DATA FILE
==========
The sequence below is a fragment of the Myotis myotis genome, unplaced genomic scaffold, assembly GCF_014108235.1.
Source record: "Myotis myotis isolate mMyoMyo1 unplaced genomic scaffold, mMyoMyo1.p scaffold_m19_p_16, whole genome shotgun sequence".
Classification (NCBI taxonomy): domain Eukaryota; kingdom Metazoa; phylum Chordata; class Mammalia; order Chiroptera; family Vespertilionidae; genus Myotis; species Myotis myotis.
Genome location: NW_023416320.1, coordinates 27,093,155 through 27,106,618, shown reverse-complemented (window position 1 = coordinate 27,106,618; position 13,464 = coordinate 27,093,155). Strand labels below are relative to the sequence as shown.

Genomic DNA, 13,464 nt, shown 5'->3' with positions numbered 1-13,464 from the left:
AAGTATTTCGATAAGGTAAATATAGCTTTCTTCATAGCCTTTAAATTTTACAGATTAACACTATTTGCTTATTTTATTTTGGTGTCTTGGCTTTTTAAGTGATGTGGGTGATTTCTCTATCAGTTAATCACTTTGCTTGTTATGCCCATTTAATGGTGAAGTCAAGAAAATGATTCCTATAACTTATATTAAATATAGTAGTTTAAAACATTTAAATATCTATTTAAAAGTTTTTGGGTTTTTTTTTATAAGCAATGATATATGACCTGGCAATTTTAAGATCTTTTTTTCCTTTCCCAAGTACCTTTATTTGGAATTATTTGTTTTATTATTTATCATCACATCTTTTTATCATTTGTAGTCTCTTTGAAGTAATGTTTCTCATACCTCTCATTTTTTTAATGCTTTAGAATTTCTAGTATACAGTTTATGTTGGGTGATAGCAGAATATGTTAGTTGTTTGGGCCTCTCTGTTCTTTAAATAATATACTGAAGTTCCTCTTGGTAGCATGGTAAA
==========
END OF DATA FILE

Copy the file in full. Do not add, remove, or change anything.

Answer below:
The sequence below is a fragment of the Myotis myotis genome, unplaced genomic scaffold, assembly GCF_014108235.1.
Source record: "Myotis myotis isolate mMyoMyo1 unplaced genomic scaffold, mMyoMyo1.p scaffold_m19_p_16, whole genome shotgun sequence".
Classification (NCBI taxonomy): domain Eukaryota; kingdom Metazoa; phylum Chordata; class Mammalia; order Chiroptera; family Vespertilionidae; genus Myotis; species Myotis myotis.
Genome location: NW_023416320.1, coordinates 27,093,155 through 27,106,618, shown reverse-complemented (window position 1 = coordinate 27,106,618; position 13,464 = coordinate 27,093,155). Strand labels below are relative to the sequence as shown.

Genomic DNA, 13,464 nt, shown 5'->3' with positions numbered 1-13,464 from the left:
AAGTATTTCGATAAGGTAAATATAGCTTTCTTCATAGCCTTTAAATTTTACAGATTAACACTATTTGCTTATTTTATTTTGGTGTCTTGGCTTTTTAAGTGATGTGGGTGATTTCTCTATCAGTTAATCACTTTGCTTGTTATGCCCATTTAATGGTGAAGTCAAGAAAATGATTCCTATAACTTATATTAAATATAGTAGTTTAAAACATTTAAATATCTATTTAAAAGTTTTTGGGTTTTTTTTTATAAGCAATGATATATGACCTGGCAATTTTAAGATCTTTTTTTCCTTTCCCAAGTACCTTTATTTGGAATTATTTGTTTTATTATTTATCATCACATCTTTTTATCATTTGTAGTCTCTTTGAAGTAATGTTTCTCATACCTCTCATTTTTTTAATGCTTTAGAATTTCTAGTATACAGTTTATGTTGGGTGATAGCAGAATATGTTAGTTGTTTGGGCCTCTCTGTTCTTTAAATAATATACTGAAGTTCCTCTTGGTAGCATGGTAAA